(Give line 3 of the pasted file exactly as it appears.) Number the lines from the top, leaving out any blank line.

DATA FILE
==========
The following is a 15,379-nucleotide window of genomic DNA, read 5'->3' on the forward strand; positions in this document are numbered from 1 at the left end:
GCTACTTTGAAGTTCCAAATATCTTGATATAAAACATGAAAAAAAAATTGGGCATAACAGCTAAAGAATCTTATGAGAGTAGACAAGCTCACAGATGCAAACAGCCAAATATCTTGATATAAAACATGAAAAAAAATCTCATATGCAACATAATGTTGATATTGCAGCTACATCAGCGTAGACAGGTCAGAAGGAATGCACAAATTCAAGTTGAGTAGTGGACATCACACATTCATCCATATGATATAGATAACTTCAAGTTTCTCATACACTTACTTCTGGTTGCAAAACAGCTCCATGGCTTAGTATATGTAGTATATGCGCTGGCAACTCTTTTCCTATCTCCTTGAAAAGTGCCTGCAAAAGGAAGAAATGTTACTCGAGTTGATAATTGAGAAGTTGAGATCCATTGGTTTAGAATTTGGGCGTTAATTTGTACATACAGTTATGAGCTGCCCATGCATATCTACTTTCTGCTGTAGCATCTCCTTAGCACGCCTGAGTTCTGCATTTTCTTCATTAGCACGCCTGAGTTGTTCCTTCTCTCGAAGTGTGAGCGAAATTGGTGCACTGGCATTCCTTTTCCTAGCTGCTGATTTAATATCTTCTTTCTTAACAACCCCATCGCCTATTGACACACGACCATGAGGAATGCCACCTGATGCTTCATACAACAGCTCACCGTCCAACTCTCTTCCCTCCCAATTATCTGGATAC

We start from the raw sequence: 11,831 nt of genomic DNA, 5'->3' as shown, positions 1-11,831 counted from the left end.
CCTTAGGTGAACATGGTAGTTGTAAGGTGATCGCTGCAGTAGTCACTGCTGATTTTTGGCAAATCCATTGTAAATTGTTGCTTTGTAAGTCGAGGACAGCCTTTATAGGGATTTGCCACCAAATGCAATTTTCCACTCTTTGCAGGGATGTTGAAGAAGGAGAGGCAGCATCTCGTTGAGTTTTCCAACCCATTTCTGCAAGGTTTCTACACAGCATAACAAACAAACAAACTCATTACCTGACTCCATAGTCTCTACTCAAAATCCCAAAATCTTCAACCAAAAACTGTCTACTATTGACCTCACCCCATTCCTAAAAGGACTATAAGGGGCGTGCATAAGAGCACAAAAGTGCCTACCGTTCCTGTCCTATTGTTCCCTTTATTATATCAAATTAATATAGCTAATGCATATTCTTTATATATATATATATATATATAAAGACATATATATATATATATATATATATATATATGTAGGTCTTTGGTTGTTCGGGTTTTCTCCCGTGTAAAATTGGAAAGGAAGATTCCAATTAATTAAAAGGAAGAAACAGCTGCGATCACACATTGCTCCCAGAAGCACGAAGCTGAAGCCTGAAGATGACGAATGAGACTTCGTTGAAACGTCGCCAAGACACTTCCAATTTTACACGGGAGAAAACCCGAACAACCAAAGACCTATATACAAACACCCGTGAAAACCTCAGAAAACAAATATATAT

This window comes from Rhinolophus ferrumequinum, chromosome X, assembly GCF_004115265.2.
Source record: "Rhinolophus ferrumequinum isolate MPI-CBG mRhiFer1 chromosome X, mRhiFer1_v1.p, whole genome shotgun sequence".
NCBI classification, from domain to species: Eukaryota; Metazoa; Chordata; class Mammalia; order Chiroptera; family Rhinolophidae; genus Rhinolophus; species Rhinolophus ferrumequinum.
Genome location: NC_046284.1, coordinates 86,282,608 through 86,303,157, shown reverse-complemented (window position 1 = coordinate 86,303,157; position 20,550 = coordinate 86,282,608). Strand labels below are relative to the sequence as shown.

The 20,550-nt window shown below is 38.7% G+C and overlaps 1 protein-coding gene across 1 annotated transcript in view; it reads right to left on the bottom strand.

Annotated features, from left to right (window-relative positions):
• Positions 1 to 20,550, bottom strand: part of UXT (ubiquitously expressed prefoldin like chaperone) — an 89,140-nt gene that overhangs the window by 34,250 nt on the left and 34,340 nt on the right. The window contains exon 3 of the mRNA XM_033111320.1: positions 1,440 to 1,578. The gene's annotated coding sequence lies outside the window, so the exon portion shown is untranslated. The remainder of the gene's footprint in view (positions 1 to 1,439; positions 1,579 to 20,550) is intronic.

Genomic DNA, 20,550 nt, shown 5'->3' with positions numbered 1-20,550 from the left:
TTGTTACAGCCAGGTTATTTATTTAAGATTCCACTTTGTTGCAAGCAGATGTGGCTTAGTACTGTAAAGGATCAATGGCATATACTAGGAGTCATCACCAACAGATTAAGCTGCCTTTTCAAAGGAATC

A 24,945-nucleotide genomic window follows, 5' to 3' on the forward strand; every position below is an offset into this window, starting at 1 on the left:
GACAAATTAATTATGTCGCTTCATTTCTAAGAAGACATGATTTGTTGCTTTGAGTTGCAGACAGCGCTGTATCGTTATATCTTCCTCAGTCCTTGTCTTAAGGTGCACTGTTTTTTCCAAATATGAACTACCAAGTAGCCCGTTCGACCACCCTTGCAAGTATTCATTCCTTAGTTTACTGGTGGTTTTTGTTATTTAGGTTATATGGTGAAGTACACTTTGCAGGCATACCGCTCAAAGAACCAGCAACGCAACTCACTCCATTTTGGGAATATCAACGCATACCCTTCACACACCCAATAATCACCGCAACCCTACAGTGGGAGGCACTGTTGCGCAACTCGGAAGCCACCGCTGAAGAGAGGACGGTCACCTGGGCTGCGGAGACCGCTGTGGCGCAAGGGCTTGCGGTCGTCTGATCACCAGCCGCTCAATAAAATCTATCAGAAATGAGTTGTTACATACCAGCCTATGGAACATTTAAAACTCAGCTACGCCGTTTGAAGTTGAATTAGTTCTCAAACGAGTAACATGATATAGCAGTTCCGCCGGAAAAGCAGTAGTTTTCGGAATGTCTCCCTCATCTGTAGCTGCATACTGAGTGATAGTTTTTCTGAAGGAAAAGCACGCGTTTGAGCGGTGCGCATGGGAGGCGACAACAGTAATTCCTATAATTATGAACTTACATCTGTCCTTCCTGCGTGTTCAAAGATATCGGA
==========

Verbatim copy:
We start from the raw sequence: 11,831 nt of genomic DNA, 5'->3' as shown, positions 1-11,831 counted from the left end.